Want to contribute to the 4th Annual Scandinavian/Nordic Christmas Series? Click here to find out how!

POETRY & WORDS :: Where I was when the Berlin Wall fell


November 9, 1989 —  I’ll never forget that day 25 years ago — well, I didn’t hear the news until Friday morning, the 10th, over breakfast in West Germany. The night before, East German Communist Party spokesperson Günther Schabowski suggested, without much oomph — almost accidentally, it seemed — that travel between East and West could happen “from now”. [1] Humanity surged toward the barrier, climbing over it, smashing at it with axes and hammers, and waiting in endless lines at the now-open gates, disbelief in the air. It’s emotional for me even now to think about this exodus, the pieces that held up the regime crumbling, the people locked in for years. People died trying to cross that wall.

In a giant cloud of exhaust fumes of two-stroke engines, hundreds of East German cars wait bumper to bumper in front of the West German checkpoint Helmstedt to enter the west, Nov. 11, 1989. In front of the eastern checkpoint, the cars wait in line for a distance of 30-40 kilometers, a West German policeman said. The ride from Berlin to Helmstadt (about 200 kilometers) would last about 11 hours. (AP Photo/Claus Eckert)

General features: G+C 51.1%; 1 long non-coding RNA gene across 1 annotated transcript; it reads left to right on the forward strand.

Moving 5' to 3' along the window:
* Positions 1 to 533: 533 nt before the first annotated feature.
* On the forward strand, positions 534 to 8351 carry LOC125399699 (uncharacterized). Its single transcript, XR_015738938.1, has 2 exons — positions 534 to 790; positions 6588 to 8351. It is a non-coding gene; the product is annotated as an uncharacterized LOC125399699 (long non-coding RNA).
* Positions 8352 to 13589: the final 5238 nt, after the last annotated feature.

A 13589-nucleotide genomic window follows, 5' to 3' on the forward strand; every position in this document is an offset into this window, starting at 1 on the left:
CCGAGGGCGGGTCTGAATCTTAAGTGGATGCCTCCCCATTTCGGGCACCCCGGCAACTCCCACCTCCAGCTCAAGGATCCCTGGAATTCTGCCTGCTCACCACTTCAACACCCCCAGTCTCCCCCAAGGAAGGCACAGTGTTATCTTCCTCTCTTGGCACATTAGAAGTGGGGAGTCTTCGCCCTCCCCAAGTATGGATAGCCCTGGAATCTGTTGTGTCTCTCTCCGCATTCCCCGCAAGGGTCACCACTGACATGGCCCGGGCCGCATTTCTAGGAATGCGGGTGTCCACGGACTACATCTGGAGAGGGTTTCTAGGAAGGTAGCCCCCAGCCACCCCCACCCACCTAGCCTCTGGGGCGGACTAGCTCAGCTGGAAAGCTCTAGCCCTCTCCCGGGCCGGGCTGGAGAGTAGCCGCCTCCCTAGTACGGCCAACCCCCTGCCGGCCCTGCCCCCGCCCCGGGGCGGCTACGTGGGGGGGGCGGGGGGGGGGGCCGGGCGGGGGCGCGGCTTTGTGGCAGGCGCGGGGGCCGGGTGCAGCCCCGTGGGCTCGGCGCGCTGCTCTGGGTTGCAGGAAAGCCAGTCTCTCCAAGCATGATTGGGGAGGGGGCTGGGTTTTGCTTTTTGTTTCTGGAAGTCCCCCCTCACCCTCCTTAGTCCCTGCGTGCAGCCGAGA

In a giant cloud of exhaust fumes of two-stroke engines, hundreds of East German cars wait bumper to bumper in front of the West German checkpoint Helmstedt to enter the west, Nov. 11, 1989. In front of the eastern checkpoint, the cars wait in line for a distance of 30-40 kilometers, a West German policeman said. The ride from Berlin to Helmstadt (about 200 kilometers) would last about 11 hours. (AP Photo/Claus Eckert)

“So it was the other side of the roughcast concrete barrier that mattered, the side that people did not spray with aerosol cans but had risked their lives to climb over. The emotional quality of this liberation can only be captured if you can imagine what it was like to live behind that ‘anti-fascist protection rampart’ (its mendacious official name) for all your life, never setting foot in the western half of your own city, and with the expectation that this would continue for years to come.

Here is the other thing that even the finest historians struggle to recover: the sense of what people at the time did not know. To those who lived behind it, the Berlin Wall had become something almost like the Alps, a seemingly unchangeable fact of physical geography. Even when things began to change so dramatically in Poland and Hungary, most people just did not believe the Alps could crumble. After all, there was a nuclear-armed empire holding them up. ” [2]

People now tell me I couldn’t have understood what was happening, I couldn’t have known the significance of the day. I wasn’t yet six. And in a way they are right. I can never fully understand what it was like to have lived under East German rule. During that time, I lived in the former Yugoslavia — officially, the Socialist Federal Republic of Yugoslavia — with an American passport. And I was on the Western side of the wall when it fell.